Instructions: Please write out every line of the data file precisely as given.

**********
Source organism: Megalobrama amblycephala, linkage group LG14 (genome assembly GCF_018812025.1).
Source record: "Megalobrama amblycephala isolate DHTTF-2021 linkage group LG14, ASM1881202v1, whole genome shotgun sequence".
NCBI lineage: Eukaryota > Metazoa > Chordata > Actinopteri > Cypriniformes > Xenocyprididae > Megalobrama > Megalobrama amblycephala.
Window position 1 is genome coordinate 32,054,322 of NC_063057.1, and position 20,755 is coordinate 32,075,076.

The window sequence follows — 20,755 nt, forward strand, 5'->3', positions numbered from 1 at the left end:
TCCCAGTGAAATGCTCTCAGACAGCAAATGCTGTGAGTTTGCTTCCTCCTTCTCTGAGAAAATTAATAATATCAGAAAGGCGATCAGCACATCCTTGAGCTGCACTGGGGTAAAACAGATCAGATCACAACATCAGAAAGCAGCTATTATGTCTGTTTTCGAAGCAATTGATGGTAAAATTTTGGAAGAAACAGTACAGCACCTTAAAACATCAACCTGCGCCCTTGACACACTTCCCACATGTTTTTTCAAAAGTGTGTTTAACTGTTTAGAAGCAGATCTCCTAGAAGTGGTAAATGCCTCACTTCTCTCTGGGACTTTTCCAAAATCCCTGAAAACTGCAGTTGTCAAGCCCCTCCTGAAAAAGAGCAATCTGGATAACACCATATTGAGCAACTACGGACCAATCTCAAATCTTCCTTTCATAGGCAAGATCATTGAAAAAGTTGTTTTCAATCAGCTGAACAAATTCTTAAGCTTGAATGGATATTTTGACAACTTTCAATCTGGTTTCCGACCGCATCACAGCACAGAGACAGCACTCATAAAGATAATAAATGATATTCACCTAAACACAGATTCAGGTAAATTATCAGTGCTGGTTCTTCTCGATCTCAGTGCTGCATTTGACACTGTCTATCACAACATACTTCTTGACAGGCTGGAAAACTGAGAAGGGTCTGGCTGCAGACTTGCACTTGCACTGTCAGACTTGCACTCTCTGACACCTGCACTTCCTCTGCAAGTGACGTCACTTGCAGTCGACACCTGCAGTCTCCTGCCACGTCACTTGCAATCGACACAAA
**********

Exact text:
Source organism: Megalobrama amblycephala, linkage group LG14 (genome assembly GCF_018812025.1).
Source record: "Megalobrama amblycephala isolate DHTTF-2021 linkage group LG14, ASM1881202v1, whole genome shotgun sequence".
NCBI lineage: Eukaryota > Metazoa > Chordata > Actinopteri > Cypriniformes > Xenocyprididae > Megalobrama > Megalobrama amblycephala.
Window position 1 is genome coordinate 32,054,322 of NC_063057.1, and position 20,755 is coordinate 32,075,076.

The window sequence follows — 20,755 nt, forward strand, 5'->3', positions numbered from 1 at the left end:
TCCCAGTGAAATGCTCTCAGACAGCAAATGCTGTGAGTTTGCTTCCTCCTTCTCTGAGAAAATTAATAATATCAGAAAGGCGATCAGCACATCCTTGAGCTGCACTGGGGTAAAACAGATCAGATCACAACATCAGAAAGCAGCTATTATGTCTGTTTTCGAAGCAATTGATGGTAAAATTTTGGAAGAAACAGTACAGCACCTTAAAACATCAACCTGCGCCCTTGACACACTTCCCACATGTTTTTTCAAAAGTGTGTTTAACTGTTTAGAAGCAGATCTCCTAGAAGTGGTAAATGCCTCACTTCTCTCTGGGACTTTTCCAAAATCCCTGAAAACTGCAGTTGTCAAGCCCCTCCTGAAAAAGAGCAATCTGGATAACACCATATTGAGCAACTACGGACCAATCTCAAATCTTCCTTTCATAGGCAAGATCATTGAAAAAGTTGTTTTCAATCAGCTGAACAAATTCTTAAGCTTGAATGGATATTTTGACAACTTTCAATCTGGTTTCCGACCGCATCACAGCACAGAGACAGCACTCATAAAGATAATAAATGATATTCACCTAAACACAGATTCAGGTAAATTATCAGTGCTGGTTCTTCTCGATCTCAGTGCTGCATTTGACACTGTCTATCACAACATACTTCTTGACAGGCTGGAAAACTGAGAAGGGTCTGGCTGCAGACTTGCACTTGCACTGTCAGACTTGCACTCTCTGACACCTGCACTTCCTCTGCAAGTGACGTCACTTGCAGTCGACACCTGCAGTCTCCTGCCACGTCACTTGCAATCGACACAAA